Excerpt on Music: Jesús Soto in conversation with Ariel JiménezSunday, April 18, 2021
The following text is an excerpt from the book Jesús Soto in conversation with Ariel Jiménez, published by Fundación Cisneros/Colección Patricia Phelps de Cisneros in 2017. Jesús Soto was born in Venezuela in 1923 and is well-known for his participation in the development of Kinetic Art in Paris in the 1950s and 1960s, as well as his subsequent involvement in the Geometric Abstraction movements in Venezuela. Soto is recognized today as one of the most important Latin American artists of the twentieth century.
Jesús Soto: I discovered the new musical structures, the twelve-tone system, and the serial experiments through a book by René Leibowitz. He had been a disciple of Anton Webern and wrote a book on the twelve-tone system that I read and studied religiously, trying to understand the new musical systems and looking for a strategy to translate them to the visual arts.
When I understood serial music, I found a fabulous world where sound was not used as a function of taste; the assemblage of sound values was perfectly codified. Every musical value was a number, and using parameters whose measures did not correspond to the traditional ones, a totally different kind of music could be produced. Following this example, I decided to codify pictorial elements and restrict myself to the use of eight colors. Every color had its corresponding number. I wanted to eliminate any subjectivity linked to personal taste, including my own. That’s why I restricted myself to perfectly defined colors. It was not an olive green with reddish accents, nor a dark pink, colors that lend themselves to confusion, but the three primary colors, the three secondary colors, white, and black. (I later introduced ultraviolet, which was considered a sublime color. For this I prepared a relatively light violet, which I introduced into the series). White was number 1, yellow was 2, orange was 3, red was 4, green was 5, blue was 6, violet was 7, ultraviolet was 8, and finally, black was 9. After codifying them, I decided to perform a permutation, as is done with notes in serial music. I didn’t make permutations of colors but rather of very simple numerical series: 4-1, 4-5, 3-7, and so on.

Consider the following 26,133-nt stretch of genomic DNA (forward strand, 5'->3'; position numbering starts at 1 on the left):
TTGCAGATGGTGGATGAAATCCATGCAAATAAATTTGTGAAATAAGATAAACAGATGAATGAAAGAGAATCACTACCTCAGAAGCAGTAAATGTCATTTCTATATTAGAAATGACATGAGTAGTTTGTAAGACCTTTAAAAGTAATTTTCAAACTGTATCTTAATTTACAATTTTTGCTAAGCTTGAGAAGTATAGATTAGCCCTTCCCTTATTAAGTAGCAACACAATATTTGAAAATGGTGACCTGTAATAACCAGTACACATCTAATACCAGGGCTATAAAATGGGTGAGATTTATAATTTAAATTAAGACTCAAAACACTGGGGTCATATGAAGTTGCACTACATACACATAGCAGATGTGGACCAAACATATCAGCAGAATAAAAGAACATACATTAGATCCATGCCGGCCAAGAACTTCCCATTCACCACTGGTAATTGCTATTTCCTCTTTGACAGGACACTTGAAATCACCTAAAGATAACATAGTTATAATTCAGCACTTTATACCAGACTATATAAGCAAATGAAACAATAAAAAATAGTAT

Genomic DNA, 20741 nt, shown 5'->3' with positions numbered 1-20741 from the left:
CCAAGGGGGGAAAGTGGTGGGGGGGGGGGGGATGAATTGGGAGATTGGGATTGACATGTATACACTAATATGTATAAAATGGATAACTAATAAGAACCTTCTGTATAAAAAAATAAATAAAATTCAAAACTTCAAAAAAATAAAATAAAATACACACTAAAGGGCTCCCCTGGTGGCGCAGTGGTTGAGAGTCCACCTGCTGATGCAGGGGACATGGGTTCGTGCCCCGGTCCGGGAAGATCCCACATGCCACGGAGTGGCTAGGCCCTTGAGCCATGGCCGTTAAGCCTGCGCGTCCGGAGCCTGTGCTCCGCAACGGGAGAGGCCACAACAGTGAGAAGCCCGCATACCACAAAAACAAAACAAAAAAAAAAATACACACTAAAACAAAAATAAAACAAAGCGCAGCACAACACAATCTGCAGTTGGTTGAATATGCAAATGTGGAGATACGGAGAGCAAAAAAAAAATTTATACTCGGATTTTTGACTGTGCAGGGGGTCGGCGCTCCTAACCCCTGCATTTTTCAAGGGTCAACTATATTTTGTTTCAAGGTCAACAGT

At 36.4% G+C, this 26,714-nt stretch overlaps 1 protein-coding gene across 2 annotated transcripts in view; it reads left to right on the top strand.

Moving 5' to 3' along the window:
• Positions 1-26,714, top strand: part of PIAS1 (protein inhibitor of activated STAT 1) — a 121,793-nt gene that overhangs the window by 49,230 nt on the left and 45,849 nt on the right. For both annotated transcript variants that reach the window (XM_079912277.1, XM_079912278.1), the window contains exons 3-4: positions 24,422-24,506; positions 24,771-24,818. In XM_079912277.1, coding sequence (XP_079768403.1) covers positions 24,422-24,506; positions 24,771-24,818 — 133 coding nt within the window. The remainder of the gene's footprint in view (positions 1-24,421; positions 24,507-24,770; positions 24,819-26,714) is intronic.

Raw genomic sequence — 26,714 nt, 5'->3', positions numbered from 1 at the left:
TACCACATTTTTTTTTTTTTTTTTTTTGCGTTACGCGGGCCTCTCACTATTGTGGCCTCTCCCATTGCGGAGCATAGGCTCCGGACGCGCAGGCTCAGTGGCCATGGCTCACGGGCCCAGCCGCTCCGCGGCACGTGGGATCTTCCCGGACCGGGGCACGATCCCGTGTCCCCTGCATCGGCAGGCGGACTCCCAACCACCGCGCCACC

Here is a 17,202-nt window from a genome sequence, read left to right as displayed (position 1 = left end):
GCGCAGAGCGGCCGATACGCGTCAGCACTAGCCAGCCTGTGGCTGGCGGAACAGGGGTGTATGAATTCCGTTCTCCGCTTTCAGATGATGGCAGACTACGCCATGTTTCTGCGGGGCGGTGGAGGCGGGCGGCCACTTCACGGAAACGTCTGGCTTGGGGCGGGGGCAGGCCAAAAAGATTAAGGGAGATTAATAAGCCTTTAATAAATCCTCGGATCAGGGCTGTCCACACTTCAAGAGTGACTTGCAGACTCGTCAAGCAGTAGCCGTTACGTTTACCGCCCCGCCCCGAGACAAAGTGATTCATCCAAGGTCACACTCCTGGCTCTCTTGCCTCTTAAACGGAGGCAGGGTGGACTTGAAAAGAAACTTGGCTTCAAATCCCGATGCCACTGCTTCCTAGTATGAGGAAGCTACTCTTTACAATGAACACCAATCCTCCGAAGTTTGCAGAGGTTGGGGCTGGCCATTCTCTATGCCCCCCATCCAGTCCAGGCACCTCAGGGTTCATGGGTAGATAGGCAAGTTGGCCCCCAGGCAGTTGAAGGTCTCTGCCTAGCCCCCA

So you can imagine my surprise when, by starting from these basic elements and respecting the established permutations, I could produce a set of structures that functioned from the pictorial point of view. In some of them, even, the dots started moving and vibrating in an Impressionist, almost Pointillist way. All those dots that descend vertically come from that study I did in Rotación, that is, a projection of the point into wherever there is space. Then I understood that I had encountered an amazing world, and that it was possible to codify pictorial elements as musicians had done with sound.
 René Leibowitz (1913–72). French conductor, composer, and writer of Polish extraction. At the end of World War II, when Schoenberg’s twelve-tone music was still largely unknown, Leibowitz began to teach this new musical language to a small group of musicians that included Pierre Boulez, Michel Philippot, Jean-Louis Martinet, and Serge Nigg. He is the author of Introduction à la musique de douze sons (Paris, 1949), which was Soto’s starting point for the serial experiences he created between 1952 and 1953.
 It is important to note that, based on the example that serial music offered him, Soto devised a strict codification method for color and form, so that its distribution across the space of the canvas did not respond to personal and discretionary criteria. In this sense, the established numerical structures were determined without knowing what the visual, pictorial result of such permutations would be. This was the reason for the surprise he says he felt upon discovering the final result. This was, in a way, a method of distancing that, of course, could only be effective for an instant. In Estudio para una serie [Study for a Series], for example, one of the permutated numbers corresponded to color, while the other corresponded to the number of lines of circles.